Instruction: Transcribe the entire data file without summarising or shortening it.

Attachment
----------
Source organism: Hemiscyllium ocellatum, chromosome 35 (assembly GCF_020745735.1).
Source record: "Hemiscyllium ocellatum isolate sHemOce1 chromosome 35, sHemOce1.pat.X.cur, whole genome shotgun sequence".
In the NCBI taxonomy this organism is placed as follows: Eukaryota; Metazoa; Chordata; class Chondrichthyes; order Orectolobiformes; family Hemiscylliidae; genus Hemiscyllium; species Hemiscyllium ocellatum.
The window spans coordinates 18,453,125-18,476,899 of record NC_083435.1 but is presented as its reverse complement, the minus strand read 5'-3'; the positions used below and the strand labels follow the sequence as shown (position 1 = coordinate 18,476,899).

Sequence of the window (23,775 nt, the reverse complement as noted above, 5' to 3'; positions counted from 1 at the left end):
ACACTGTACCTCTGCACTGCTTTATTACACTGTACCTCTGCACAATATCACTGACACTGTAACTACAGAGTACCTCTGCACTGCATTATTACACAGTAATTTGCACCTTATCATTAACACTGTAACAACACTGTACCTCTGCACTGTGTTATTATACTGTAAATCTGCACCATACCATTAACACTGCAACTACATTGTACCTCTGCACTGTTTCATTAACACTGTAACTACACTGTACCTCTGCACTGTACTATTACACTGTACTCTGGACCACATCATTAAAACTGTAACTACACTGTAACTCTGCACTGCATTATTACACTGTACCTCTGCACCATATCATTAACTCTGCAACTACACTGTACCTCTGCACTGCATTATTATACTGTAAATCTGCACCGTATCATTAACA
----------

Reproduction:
Source organism: Hemiscyllium ocellatum, chromosome 35 (assembly GCF_020745735.1).
Source record: "Hemiscyllium ocellatum isolate sHemOce1 chromosome 35, sHemOce1.pat.X.cur, whole genome shotgun sequence".
In the NCBI taxonomy this organism is placed as follows: Eukaryota; Metazoa; Chordata; class Chondrichthyes; order Orectolobiformes; family Hemiscylliidae; genus Hemiscyllium; species Hemiscyllium ocellatum.
The window spans coordinates 18,453,125-18,476,899 of record NC_083435.1 but is presented as its reverse complement, the minus strand read 5'-3'; the positions used below and the strand labels follow the sequence as shown (position 1 = coordinate 18,476,899).

Sequence of the window (23,775 nt, the reverse complement as noted above, 5' to 3'; positions counted from 1 at the left end):
ACACTGTACCTCTGCACTGCTTTATTACACTGTACCTCTGCACAATATCACTGACACTGTAACTACAGAGTACCTCTGCACTGCATTATTACACAGTAATTTGCACCTTATCATTAACACTGTAACAACACTGTACCTCTGCACTGTGTTATTATACTGTAAATCTGCACCATACCATTAACACTGCAACTACATTGTACCTCTGCACTGTTTCATTAACACTGTAACTACACTGTACCTCTGCACTGTACTATTACACTGTACTCTGGACCACATCATTAAAACTGTAACTACACTGTAACTCTGCACTGCATTATTACACTGTACCTCTGCACCATATCATTAACTCTGCAACTACACTGTACCTCTGCACTGCATTATTATACTGTAAATCTGCACCGTATCATTAACA